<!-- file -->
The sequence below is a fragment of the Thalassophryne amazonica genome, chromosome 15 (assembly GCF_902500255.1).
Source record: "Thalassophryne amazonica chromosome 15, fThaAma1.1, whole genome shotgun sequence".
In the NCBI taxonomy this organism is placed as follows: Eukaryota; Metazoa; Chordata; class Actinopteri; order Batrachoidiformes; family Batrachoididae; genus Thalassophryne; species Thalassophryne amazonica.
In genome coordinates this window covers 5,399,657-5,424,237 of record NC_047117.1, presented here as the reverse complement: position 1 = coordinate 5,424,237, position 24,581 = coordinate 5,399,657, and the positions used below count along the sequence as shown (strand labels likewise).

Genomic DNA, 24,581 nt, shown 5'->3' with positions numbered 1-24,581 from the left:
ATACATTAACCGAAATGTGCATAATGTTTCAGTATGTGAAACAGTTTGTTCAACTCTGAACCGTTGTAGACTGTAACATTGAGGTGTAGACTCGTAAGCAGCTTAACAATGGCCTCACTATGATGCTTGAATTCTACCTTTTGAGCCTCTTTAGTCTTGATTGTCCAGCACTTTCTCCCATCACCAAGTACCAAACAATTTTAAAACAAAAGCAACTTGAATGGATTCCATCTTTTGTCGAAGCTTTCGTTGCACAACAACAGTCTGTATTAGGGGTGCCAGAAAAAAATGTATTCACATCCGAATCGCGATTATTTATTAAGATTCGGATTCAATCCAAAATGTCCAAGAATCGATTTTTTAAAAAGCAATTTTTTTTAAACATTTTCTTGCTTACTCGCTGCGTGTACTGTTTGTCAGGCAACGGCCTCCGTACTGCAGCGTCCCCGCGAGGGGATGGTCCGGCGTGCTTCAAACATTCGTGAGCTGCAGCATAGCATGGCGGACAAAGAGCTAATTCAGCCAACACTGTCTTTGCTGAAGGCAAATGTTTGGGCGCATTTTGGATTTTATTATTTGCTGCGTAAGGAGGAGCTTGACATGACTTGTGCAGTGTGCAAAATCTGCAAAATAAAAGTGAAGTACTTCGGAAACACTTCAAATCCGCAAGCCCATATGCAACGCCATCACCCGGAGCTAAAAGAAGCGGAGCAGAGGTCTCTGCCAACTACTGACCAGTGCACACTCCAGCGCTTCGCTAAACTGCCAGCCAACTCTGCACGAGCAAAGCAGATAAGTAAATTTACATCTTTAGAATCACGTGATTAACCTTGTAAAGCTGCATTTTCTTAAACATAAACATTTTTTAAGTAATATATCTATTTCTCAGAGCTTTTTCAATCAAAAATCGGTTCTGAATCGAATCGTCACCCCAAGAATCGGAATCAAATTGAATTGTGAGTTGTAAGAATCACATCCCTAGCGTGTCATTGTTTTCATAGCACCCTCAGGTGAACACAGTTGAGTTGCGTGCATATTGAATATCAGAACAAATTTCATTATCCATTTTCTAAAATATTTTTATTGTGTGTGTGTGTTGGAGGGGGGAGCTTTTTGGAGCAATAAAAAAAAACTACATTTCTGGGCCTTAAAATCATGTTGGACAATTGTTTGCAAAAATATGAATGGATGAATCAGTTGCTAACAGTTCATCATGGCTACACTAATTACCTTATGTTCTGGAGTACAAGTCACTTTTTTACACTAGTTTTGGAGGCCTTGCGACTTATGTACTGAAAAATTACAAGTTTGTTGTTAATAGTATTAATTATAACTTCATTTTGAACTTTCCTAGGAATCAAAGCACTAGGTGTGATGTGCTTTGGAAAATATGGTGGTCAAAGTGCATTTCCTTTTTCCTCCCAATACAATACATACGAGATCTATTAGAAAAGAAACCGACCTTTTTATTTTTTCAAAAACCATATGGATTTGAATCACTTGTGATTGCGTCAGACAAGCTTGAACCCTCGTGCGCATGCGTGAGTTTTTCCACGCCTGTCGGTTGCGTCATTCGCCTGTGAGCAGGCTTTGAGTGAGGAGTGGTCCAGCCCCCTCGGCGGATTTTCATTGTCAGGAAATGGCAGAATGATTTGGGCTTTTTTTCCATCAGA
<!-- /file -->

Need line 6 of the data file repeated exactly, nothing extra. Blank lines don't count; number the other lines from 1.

ATACATTAACCGAAATGTGCATAATGTTTCAGTATGTGAAACAGTTTGTTCAACTCTGAACCGTTGTAGACTGTAACATTGAGGTGTAGACTCGTAAGCAGCTTAACAATGGCCTCACTATGATGCTTGAATTCTACCTTTTGAGCCTCTTTAGTCTTGATTGTCCAGCACTTTCTCCCATCACCAAGTACCAAACAATTTTAAAACAAAAGCAACTTGAATGGATTCCATCTTTTGTCGAAGCTTTCGTTGCACAACAACAGTCTGTATTAGGGGTGCCAGAAAAAAATGTATTCACATCCGAATCGCGATTATTTATTAAGATTCGGATTCAATCCAAAATGTCCAAGAATCGATTTTTTAAAAAGCAATTTTTTTTAAACATTTTCTTGCTTACTCGCTGCGTGTACTGTTTGTCAGGCAACGGCCTCCGTACTGCAGCGTCCCCGCGAGGGGATGGTCCGGCGTGCTTCAAACATTCGTGAGCTGCAGCATAGCATGGCGGACAAAGAGCTAATTCAGCCAACACTGTCTTTGCTGAAGGCAAATGTTTGGGCGCATTTTGGATTTTATTATTTGCTGCGTAAGGAGGAGCTTGACATGACTTGTGCAGTGTGCAAAATCTGCAAAATAAAAGTGAAGTACTTCGGAAACACTTCAAATCCGCAAGCCCATATGCAACGCCATCACCCGGAGCTAAAAGAAGCGGAGCAGAGGTCTCTGCCAACTACTGACCAGTGCACACTCCAGCGCTTCGCTAAACTGCCAGCCAACTCTGCACGAGCAAAGCAGATAAGTAAATTTACATCTTTAGAATCACGTGATTAACCTTGTAAAGCTGCATTTTCTTAAACATAAACATTTTTTAAGTAATATATCTATTTCTCAGAGCTTTTTCAATCAAAAATCGGTTCTGAATCGAATCGTCACCCCAAGAATCGGAATCAAATTGAATTGTGAGTTGTAAGAATCACATCCCTAGCGTGTCATTGTTTTCATAGCACCCTCAGGTGAACACAGTTGAGTTGCGTGCATATTGAATATCAGAACAAATTTCATTATCCATTTTCTAAAATATTTTTATTGTGTGTGTGTGTTGGAGGGGGGAGCTTTTTGGAGCAATAAAAAAAAACTACATTTCTGGGCCTTAAAATCATGTTGGACAATTGTTTGCAAAAATATGAATGGATGAATCAGTTGCTAACAGTTCATCATGGCTACACTAATTACCTTATGTTCTGGAGTACAAGTCACTTTTTTACACTAGTTTTGGAGGCCTTGCGACTTATGTACTGAAAAATTACAAGTTTGTTGTTAATAGTATTAATTATAACTTCATTTTGAACTTTCCTAGGAATCAAAGCACTAGGTGTGATGTGCTTTGGAAAATATGGTGGTCAAAGTGCATTTCCTTTTTCCTCCCAATACAATACATACGAGATCTATTAGAAAAGAAACCGACCTTTTTATTTTTTCAAAAACCATATGGATTTGAATCACTTGTGATTGCGTCAGACAAGCTTGAACCCTCGTGCGCATGCGTGAGTTTTTCCACGCCTGTCGGTTGCGTCATTCGCCTGTGAGCAGGCTTTGAGTGAGGAGTGGTCCAGCCCCCTCGGCGGATTTTCATTGTCAGGAAATGGCAGAATGATTTGGGCTTTTTTTCCATCAGA